In the wake of the Truth and Reconciliation Commission report, Canadians increasingly view Christianity as the enemy of Indigenous people.
The “truth,” as conveyed mostly through the mass media, has shone a harsh light on the federally funded, church-run residential schools for Indigenous youth, almost all of which closed by the 1970s.
The “reconciliation” part of the TRC process has received far less attention. But inter-spiritual reconciliation has been going in through a variety of Canadian church denominations for decades, including for 32 years at the Vancouver School of Theology on the University of B.C. campus.
VST has long offered an Indigenous Studies program for aboriginals from throughout, B.C., Canada and the world, which has worked to bring “the best of Indigenous Christianity into the framework of traditional Indigenous practice,” according to VST’s Shannon Lythgoe.
More than 50 graduates from VST’s Indigenous Studies program have gone to take leadership roles in aboriginal communities across Canada and beyond, says program director Ray Aldred, who is Cree.
This month VST announced it is the recipient of a $400,000 grant from the Luce Foundation. The funds will be used to expand its efforts to blend Christianity with an “Indigenous understanding of knowledge, sharing, celebrating, story-telling and Biblical interpretation,” according to Lythgoe.
Almost two in three Canadian aboriginals call themselves Christian, according to the 2011 National Household Survey.
I asked Ray Aldred to put together a guest blog post, below, in which he describes the significance of the $400,000 grant in light of VST’s ongoing work with aboriginals:
Over its 32-year history of intentional interaction with Indigenous peoples, the Indigenous Studies Program at the Vancouver School of Theology has developed into a program that is intuitively fulfilling many of the action items of the TRC. The program was the result of VST responding to Indigenous leaders’ request to make room for Indigenous peoples to celebrate, examine and express their spiritualities.
In an effort to continue to respond to what Indigenous communities are requesting, the Indigenous Studies program is developing “The Teaching House that Moves Around.” It’s styled after the elders’ teaching house or lodge. The teaching house provides space to work out the complicated nature of Indigenous identity within the Christian Church.
Western theological education has a propensity to focus almost entirely upon clergy competence, but we want to shift to focus upon ways to further develop the competency of the whole community.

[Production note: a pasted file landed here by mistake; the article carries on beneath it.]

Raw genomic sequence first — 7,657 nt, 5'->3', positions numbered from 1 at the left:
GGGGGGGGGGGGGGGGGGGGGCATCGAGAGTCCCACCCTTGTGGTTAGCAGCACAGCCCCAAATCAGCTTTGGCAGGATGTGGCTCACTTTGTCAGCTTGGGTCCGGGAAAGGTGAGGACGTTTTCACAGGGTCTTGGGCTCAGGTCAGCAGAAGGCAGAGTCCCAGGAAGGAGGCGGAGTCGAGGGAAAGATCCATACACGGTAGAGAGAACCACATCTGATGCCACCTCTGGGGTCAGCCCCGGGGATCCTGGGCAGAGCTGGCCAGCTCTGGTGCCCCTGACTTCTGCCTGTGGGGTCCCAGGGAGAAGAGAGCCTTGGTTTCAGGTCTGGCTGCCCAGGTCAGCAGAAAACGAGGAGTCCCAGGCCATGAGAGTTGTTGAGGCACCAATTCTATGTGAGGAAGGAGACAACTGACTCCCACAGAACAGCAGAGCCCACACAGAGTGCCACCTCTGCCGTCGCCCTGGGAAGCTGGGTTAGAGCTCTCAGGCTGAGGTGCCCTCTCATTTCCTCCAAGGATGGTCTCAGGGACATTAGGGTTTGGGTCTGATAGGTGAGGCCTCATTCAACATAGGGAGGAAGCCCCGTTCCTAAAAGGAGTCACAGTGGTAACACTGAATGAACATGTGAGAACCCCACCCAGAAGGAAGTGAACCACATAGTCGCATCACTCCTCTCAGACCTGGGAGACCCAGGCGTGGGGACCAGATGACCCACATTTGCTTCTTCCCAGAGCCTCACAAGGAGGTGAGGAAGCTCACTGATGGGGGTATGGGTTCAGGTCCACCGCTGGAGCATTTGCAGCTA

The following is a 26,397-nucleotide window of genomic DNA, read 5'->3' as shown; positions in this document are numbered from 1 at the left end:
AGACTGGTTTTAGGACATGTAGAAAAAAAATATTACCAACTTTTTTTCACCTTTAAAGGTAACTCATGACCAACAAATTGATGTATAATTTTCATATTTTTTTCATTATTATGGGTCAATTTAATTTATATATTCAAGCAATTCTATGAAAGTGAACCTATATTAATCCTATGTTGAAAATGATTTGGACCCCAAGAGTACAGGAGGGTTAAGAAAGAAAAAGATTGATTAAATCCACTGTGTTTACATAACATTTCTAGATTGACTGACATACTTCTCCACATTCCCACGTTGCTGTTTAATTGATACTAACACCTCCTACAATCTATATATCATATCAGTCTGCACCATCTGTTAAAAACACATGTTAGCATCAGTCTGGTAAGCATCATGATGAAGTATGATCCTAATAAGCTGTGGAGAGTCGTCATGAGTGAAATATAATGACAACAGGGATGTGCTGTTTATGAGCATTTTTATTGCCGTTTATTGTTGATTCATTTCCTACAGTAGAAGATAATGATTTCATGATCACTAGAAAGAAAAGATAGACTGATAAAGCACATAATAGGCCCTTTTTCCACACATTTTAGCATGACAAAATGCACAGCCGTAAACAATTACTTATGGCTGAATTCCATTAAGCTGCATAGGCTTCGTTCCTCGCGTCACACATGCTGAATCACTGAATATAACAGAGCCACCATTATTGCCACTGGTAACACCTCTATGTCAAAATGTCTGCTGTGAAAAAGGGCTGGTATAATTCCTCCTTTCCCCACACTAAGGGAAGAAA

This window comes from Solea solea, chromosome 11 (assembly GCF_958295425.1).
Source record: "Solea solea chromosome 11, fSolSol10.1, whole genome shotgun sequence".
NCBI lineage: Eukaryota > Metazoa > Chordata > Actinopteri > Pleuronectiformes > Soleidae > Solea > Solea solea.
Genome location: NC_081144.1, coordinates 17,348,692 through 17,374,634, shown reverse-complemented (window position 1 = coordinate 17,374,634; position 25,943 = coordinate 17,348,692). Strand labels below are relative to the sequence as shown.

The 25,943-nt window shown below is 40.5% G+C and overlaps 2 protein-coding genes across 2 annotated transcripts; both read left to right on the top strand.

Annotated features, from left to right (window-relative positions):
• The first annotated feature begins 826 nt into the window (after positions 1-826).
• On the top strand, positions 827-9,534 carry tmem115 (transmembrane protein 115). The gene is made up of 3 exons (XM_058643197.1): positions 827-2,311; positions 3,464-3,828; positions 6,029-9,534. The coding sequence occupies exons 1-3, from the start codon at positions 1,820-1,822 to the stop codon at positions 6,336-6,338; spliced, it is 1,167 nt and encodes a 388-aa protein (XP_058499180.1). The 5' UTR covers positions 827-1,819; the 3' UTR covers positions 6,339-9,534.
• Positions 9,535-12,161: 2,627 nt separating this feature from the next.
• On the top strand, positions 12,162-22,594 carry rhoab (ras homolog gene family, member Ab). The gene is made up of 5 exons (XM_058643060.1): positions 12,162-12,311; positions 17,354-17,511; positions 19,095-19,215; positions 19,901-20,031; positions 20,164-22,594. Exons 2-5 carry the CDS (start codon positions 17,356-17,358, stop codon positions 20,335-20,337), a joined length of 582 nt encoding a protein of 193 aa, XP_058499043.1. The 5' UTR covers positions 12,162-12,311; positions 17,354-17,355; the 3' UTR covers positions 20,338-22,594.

Fifty graduates from the Indigenous Studies program have gone to take leadership roles in their communities. They include Rev. Willard Martin, Elder in the Nisga’a nation and current coordinator for the Anglican Sacred Circle. Others are leading Indigenous churches. Rev. Scott Furukawa is currently the pastor at Waialua United Church of Christ in Hawaii, where he serves a diverse community of Filipino, Japanese and Caucasian members.
Others, like Rev. Mary Fontaine, have developed ministries that empower other Indigenous people, as well as helping Canadians decolonize their churches and hearts. Mary has lead Hummingbirds Ministry for over 10 years with a group of Cree, Metis, and Squamish elders. They have a strong mandate of reconnecting Indigenous children to their traditions under the Elders’ guidance, in an effort to restore the broken relationships resulting from colonial establishments such as residential schools.
The awarding of the $400,000 dollar grant by Henry Luce Foundation to ground theological education in Indigenous communities will provide an opportunity to further develop and expand our program, but more importantly, it will help VST to continue to put the Indigenous agenda as its own agenda. Not that VST would seek to lead but always responding to the call to actions from the Indigenous community. We are merely following in the memories and imagination of those who have gone before, seeking to realize our hope in those who will come after; to be co-laborers in the present as we work to effect reconciliation and the growth of the church and society that holds Turtle Island – also called Canada – as sacred.